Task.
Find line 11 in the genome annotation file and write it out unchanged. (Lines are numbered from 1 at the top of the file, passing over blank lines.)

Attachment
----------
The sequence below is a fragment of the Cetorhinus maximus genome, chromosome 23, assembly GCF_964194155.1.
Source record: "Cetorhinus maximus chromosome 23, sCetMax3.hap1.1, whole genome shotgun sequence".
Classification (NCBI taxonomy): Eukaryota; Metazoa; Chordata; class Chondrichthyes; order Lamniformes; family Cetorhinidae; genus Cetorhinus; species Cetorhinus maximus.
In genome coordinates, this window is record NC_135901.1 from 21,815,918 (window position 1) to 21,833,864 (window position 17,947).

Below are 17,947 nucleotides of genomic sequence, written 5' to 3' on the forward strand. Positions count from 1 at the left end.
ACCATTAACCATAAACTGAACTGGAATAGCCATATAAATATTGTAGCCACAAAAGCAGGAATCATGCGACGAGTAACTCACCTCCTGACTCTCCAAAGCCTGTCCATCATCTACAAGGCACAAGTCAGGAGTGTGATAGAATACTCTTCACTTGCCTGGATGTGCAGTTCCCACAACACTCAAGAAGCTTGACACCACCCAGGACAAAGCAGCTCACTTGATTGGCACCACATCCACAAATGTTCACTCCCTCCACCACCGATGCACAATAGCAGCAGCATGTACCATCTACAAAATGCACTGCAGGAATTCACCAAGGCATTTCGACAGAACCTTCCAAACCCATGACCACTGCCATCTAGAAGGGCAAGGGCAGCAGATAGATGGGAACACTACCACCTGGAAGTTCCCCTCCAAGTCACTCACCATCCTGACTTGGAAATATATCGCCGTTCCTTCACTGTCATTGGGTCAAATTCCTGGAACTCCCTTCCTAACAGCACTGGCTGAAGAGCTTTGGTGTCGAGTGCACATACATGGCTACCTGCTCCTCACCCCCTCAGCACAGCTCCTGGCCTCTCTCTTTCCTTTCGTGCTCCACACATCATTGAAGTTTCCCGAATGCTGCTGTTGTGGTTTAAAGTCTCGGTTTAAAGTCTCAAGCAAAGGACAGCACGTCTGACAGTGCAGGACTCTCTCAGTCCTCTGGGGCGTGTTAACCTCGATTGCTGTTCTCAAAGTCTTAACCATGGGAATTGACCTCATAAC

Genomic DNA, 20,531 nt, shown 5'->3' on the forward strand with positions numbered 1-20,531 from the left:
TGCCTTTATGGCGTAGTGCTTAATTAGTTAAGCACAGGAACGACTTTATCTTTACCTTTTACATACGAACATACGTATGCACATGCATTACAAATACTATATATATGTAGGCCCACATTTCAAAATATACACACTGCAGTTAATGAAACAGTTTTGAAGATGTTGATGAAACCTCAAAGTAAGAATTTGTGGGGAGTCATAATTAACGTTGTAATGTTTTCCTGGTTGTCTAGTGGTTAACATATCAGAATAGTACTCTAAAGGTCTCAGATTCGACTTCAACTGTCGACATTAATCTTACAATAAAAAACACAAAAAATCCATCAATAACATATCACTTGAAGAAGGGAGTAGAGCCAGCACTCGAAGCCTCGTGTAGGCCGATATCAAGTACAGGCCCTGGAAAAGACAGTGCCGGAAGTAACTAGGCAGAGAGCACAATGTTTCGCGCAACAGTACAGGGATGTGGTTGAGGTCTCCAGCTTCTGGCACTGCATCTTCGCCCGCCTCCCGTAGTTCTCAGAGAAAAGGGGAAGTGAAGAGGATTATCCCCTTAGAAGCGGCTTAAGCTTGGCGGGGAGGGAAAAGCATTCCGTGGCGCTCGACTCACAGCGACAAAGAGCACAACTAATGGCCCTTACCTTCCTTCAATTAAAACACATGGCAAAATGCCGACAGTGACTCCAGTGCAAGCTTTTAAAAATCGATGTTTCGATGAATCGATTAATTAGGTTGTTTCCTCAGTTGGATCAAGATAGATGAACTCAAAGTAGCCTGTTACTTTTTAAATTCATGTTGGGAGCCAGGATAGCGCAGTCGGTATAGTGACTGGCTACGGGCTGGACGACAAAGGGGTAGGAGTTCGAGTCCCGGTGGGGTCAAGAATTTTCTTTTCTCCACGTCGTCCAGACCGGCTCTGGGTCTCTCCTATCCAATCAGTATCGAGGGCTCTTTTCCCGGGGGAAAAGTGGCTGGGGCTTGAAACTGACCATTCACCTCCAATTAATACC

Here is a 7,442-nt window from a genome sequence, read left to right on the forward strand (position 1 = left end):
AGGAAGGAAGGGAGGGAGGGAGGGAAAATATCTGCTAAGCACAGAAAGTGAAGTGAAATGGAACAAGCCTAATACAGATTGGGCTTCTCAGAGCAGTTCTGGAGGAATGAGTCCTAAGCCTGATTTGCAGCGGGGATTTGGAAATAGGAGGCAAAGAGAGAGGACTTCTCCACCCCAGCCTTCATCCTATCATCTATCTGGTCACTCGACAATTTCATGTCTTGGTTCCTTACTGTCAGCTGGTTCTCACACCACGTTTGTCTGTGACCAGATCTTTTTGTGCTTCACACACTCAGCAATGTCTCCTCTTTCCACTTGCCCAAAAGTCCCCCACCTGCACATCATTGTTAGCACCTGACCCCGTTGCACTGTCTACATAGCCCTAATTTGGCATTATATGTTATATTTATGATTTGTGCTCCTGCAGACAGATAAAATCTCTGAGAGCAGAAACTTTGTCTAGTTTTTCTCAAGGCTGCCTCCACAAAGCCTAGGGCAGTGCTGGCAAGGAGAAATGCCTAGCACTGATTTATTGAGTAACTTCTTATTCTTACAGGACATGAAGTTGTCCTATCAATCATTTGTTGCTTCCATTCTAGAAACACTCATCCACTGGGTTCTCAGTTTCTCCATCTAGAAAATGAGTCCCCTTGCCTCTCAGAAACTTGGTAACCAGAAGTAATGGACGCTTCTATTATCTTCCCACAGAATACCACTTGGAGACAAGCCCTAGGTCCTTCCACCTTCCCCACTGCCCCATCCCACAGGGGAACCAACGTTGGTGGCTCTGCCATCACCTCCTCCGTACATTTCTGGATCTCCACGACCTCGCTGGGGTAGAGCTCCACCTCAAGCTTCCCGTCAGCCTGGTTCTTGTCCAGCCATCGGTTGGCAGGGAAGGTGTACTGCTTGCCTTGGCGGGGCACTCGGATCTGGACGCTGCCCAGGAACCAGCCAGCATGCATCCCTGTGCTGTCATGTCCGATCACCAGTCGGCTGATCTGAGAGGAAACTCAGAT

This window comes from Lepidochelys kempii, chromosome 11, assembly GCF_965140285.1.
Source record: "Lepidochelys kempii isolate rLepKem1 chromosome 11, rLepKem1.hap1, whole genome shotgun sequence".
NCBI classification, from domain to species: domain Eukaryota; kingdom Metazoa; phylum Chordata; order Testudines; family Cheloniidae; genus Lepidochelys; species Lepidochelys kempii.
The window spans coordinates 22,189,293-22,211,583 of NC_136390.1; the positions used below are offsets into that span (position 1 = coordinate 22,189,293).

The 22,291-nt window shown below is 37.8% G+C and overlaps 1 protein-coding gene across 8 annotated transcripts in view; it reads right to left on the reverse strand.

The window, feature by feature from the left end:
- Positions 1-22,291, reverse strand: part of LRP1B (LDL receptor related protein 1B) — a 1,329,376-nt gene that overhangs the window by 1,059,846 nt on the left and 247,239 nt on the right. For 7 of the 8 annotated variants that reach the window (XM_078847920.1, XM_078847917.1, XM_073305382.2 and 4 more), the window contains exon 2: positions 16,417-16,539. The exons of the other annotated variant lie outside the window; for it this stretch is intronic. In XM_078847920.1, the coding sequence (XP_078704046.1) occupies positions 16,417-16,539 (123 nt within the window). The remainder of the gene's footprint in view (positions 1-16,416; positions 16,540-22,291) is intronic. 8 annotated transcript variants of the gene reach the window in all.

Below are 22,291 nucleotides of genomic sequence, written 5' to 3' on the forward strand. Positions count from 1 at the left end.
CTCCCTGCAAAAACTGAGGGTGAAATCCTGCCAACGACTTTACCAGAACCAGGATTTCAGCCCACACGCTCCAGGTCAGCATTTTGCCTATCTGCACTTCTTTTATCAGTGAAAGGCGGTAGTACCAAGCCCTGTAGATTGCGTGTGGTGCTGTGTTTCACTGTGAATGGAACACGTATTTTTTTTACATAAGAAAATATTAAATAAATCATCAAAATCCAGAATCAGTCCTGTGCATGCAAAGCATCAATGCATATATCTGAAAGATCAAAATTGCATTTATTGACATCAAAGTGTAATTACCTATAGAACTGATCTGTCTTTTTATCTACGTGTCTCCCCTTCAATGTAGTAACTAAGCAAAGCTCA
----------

This window comes from Lepidochelys kempii, chromosome 11, assembly GCF_965140285.1.